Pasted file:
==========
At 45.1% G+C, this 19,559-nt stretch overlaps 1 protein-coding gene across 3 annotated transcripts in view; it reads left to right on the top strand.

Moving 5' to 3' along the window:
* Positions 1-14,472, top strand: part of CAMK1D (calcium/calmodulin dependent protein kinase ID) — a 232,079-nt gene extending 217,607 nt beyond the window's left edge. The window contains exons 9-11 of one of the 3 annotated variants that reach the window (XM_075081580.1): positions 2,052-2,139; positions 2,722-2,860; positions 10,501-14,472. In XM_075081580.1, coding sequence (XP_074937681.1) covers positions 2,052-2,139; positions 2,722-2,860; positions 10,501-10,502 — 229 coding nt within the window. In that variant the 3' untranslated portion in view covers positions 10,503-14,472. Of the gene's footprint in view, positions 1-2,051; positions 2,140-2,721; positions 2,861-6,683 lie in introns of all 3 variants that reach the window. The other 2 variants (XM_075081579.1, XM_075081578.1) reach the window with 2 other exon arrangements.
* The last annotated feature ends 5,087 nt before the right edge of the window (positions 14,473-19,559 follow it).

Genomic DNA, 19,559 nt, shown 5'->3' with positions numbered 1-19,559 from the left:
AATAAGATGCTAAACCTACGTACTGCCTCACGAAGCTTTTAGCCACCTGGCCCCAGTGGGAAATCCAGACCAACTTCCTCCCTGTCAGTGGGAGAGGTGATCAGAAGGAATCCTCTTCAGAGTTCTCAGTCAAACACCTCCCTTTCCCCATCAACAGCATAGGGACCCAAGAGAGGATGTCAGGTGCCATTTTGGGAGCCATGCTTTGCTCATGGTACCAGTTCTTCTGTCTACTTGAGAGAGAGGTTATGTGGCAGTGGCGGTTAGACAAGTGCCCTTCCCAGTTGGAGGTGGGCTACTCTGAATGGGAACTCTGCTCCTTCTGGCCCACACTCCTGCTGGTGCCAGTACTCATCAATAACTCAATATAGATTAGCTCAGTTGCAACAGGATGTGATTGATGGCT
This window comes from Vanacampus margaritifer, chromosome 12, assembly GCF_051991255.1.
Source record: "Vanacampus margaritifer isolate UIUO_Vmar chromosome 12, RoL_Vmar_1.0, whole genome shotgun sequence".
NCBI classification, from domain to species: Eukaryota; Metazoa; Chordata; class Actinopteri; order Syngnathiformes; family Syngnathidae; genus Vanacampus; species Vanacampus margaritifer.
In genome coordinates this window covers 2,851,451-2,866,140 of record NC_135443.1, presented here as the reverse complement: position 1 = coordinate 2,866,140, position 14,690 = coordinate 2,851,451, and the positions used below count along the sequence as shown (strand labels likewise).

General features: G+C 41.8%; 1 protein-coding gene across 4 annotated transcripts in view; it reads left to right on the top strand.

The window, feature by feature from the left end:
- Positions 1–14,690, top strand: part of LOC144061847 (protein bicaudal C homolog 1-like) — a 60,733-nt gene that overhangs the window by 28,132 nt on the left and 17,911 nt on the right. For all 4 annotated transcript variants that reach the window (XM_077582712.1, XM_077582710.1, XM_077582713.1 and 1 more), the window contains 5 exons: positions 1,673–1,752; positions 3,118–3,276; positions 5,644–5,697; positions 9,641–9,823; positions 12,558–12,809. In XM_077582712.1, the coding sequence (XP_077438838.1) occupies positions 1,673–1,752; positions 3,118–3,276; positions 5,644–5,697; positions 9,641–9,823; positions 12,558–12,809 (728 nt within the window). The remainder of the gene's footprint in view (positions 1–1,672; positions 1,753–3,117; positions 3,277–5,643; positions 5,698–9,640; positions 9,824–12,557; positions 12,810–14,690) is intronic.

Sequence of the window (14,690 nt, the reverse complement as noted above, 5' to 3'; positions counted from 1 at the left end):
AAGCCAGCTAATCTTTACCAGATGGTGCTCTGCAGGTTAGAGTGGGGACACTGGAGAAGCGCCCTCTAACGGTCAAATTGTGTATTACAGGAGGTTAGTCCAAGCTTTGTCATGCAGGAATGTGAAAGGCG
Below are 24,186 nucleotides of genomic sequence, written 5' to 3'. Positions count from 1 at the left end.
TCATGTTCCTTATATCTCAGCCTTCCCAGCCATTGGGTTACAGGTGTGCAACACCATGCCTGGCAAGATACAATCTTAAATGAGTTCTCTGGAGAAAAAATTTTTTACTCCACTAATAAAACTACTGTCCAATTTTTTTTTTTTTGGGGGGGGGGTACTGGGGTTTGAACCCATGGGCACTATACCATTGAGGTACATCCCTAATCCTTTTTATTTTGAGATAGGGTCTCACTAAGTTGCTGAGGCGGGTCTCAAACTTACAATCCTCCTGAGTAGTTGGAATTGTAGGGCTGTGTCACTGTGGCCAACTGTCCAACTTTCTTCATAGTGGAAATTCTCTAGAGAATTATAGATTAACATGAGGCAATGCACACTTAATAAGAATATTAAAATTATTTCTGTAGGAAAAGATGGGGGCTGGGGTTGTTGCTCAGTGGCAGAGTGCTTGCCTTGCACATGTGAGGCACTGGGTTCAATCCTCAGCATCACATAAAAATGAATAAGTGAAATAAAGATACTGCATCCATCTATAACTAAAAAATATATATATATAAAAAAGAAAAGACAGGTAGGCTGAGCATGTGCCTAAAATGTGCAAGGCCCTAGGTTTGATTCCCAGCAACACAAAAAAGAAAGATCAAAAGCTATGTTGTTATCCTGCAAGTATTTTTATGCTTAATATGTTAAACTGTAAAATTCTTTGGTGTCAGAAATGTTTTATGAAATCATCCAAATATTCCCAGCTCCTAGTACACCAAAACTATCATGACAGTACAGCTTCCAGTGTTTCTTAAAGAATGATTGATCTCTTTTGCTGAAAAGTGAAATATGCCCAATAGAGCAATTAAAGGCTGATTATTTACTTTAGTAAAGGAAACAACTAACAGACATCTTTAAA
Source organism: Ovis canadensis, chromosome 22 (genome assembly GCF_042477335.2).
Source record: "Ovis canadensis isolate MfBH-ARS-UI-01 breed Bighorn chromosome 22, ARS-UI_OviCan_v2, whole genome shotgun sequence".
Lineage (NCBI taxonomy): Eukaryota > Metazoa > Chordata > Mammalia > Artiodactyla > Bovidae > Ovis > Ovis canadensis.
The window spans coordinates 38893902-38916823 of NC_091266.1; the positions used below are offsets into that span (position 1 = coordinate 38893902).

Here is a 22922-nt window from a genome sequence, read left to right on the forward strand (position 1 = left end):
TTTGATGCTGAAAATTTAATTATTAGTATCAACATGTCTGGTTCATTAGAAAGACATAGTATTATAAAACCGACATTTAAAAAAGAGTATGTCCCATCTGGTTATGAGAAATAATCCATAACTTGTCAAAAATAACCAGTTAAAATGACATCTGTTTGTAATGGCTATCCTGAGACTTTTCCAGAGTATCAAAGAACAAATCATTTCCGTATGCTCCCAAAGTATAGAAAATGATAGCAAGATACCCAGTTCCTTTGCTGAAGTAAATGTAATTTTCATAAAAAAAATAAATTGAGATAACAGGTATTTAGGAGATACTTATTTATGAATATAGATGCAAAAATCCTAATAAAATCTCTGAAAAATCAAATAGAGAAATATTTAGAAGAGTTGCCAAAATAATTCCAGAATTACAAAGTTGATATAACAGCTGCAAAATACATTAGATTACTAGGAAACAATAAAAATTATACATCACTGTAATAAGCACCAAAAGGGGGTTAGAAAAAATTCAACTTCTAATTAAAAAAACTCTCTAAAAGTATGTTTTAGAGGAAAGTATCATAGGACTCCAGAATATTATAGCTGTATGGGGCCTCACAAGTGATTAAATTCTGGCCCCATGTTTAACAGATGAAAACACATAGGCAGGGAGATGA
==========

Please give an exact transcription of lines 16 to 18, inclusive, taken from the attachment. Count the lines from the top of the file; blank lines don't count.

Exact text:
Below are 24,186 nucleotides of genomic sequence, written 5' to 3'. Positions count from 1 at the left end.
TCATGTTCCTTATATCTCAGCCTTCCCAGCCATTGGGTTACAGGTGTGCAACACCATGCCTGGCAAGATACAATCTTAAATGAGTTCTCTGGAGAAAAAATTTTTTACTCCACTAATAAAACTACTGTCCAATTTTTTTTTTTTTGGGGGGGGGGTACTGGGGTTTGAACCCATGGGCACTATACCATTGAGGTACATCCCTAATCCTTTTTATTTTGAGATAGGGTCTCACTAAGTTGCTGAGGCGGGTCTCAAACTTACAATCCTCCTGAGTAGTTGGAATTGTAGGGCTGTGTCACTGTGGCCAACTGTCCAACTTTCTTCATAGTGGAAATTCTCTAGAGAATTATAGATTAACATGAGGCAATGCACACTTAATAAGAATATTAAAATTATTTCTGTAGGAAAAGATGGGGGCTGGGGTTGTTGCTCAGTGGCAGAGTGCTTGCCTTGCACATGTGAGGCACTGGGTTCAATCCTCAGCATCACATAAAAATGAATAAGTGAAATAAAGATACTGCATCCATCTATAACTAAAAAATATATATATATAAAAAAGAAAAGACAGGTAGGCTGAGCATGTGCCTAAAATGTGCAAGGCCCTAGGTTTGATTCCCAGCAACACAAAAAAGAAAGATCAAAAGCTATGTTGTTATCCTGCAAGTATTTTTATGCTTAATATGTTAAACTGTAAAATTCTTTGGTGTCAGAAATGTTTTATGAAATCATCCAAATATTCCCAGCTCCTAGTACACCAAAACTATCATGACAGTACAGCTTCCAGTGTTTCTTAAAGAATGATTGATCTCTTTTGCTGAAAAGTGAAATATGCCCAATAGAGCAATTAAAGGCTGATTATTTACTTTAGTAAAGGAAACAACTAACAGACATCTTTAAA
Source organism: Ovis canadensis, chromosome 22 (genome assembly GCF_042477335.2).